All About Jazz needs your help and we have a deal. Pay $20 and we'll hide those six pesky Google ads that appear on every page, plus this box and the slideout box on the right for a full year! You'll also fund website expansion.
The rhythm section here has appeared with on several Prestige releases as the Red Garland Trio. Both Garland and Chambers have played with Coltrane in the Miles Davis Quintet, and Art Taylor did some work with Davis as well. There exists some comfort in the homogeneity of the orchestration in all these groups. Listening to the works by these fine players gives the jazz lover the chance to experience cohesive musicality seldom achieved in any genre.
Sonically, this reissue is a gem. JVC’s XRCD2 (extended resolution) reissues are the best CDs on the market. This is an early release of their second generation mastering technique and it does not disappoint. While it provides more realism than a reissue LP, it is just a hair less enjoyable than an original LP. Considering the difficulty of acquiring mint vintage vinyl most will consider this XRCD2 more than acceptable for any audiophile. Check out the Black Pearls rerelease (JVCXR-0017-2) for a pristine album that exemplifies how sound should sound!
In conclusion, one must not forget that lyricism has been used to describe Coltrane’s playing in nearly every single article about his music. Any dictionary describes lyricism as an "emotional and enthusiastic expressions of feelings or opinions". Settin the Pace may not be the definitive lyrical album (that nod goes to Lush Life ), but it still ranks close to his best work. Chronologically, it is key in the development of jazz in the late 1950’s and development of Coltrane as a player. Highly recommended!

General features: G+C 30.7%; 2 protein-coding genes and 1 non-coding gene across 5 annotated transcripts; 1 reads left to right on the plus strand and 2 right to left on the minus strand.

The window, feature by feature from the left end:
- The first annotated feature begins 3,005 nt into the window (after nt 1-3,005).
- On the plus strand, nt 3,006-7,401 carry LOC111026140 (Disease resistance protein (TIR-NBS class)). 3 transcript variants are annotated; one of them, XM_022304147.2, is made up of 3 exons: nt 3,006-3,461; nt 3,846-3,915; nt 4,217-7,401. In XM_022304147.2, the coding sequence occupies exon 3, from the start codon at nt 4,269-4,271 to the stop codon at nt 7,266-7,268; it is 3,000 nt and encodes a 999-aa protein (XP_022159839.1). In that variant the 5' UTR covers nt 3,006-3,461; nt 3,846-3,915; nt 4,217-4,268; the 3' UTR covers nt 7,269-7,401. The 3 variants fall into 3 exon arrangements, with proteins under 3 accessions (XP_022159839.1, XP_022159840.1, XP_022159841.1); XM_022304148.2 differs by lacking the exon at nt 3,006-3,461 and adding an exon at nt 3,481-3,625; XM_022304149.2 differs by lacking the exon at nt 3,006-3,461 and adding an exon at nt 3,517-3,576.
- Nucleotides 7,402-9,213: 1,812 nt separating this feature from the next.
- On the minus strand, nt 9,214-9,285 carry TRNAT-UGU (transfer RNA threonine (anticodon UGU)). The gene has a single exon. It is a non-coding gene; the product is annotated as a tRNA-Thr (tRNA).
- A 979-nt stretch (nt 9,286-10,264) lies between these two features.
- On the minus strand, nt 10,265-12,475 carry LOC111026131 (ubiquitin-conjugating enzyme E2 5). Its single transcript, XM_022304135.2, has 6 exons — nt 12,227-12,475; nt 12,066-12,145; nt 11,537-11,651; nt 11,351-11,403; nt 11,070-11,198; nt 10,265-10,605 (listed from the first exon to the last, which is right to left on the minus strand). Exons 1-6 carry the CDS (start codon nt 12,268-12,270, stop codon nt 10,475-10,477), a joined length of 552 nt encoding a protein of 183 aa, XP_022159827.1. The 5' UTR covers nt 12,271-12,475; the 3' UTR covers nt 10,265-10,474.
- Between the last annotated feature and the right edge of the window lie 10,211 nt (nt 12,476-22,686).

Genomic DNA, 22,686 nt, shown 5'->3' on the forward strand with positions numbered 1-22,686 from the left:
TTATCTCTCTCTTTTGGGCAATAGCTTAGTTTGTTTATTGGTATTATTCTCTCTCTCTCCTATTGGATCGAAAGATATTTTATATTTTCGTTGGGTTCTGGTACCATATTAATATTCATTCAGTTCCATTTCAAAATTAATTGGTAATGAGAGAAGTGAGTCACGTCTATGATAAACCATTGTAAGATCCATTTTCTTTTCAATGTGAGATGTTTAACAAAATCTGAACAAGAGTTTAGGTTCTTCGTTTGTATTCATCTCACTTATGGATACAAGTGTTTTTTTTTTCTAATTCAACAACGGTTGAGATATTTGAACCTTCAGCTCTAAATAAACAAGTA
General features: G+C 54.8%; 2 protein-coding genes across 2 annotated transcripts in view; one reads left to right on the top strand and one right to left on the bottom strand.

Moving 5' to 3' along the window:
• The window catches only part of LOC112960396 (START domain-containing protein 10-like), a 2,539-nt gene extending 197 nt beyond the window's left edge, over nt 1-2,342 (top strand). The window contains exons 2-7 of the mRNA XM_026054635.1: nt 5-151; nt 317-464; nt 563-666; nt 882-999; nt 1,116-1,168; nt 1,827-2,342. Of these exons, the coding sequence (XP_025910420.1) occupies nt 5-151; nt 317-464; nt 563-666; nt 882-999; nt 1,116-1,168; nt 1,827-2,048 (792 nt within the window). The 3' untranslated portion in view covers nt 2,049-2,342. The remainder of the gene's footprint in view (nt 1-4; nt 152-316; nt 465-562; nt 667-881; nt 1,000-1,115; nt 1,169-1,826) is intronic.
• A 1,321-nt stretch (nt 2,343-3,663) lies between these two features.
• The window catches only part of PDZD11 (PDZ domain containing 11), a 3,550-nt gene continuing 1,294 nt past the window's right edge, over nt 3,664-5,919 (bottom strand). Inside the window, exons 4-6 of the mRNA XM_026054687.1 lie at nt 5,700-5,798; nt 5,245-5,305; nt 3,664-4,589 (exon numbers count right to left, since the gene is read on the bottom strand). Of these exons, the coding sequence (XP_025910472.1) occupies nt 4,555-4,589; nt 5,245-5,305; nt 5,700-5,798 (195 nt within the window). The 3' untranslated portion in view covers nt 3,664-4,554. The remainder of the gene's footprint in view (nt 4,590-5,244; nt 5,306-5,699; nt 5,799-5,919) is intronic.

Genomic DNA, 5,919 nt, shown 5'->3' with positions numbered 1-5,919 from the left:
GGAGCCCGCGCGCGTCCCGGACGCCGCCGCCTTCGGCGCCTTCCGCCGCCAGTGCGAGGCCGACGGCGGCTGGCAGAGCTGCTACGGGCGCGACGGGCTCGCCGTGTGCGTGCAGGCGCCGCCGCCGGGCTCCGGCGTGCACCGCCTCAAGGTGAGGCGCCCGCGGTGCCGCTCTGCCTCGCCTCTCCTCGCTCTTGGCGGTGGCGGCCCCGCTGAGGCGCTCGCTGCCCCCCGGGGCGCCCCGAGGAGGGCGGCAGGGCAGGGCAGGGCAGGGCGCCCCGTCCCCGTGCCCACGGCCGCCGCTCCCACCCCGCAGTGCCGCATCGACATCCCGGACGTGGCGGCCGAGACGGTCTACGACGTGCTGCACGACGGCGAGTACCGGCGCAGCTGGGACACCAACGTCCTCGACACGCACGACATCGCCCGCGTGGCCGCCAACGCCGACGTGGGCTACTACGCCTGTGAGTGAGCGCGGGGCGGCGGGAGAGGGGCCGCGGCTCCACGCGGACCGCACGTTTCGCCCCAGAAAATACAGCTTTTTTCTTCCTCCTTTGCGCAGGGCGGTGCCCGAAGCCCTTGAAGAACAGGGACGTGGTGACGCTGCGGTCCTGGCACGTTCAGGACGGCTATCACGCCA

Track Listing: 1. I See Your Face Before Me (9:56) 2. If There is Someone Lovelier Than You (9:19) 3. Little Melonae (14:03) 4. Rise 'N' Shine (7:14)
Personnel: John Coltrane (ts), Red Garland (p), Paul Chambers (b), Arthur Taylor (d)
Jazz is a creative explosion of individual freedom and communication.
I was first exposed to jazz when I was a kid. My father had a music store.
The best live performance I ever attended was Kenny Garrett in Harlem, New York.
The first jazz record I bought was Saxophone Colossus by Sonny Rollins.
My advice to new listeners is keep listening!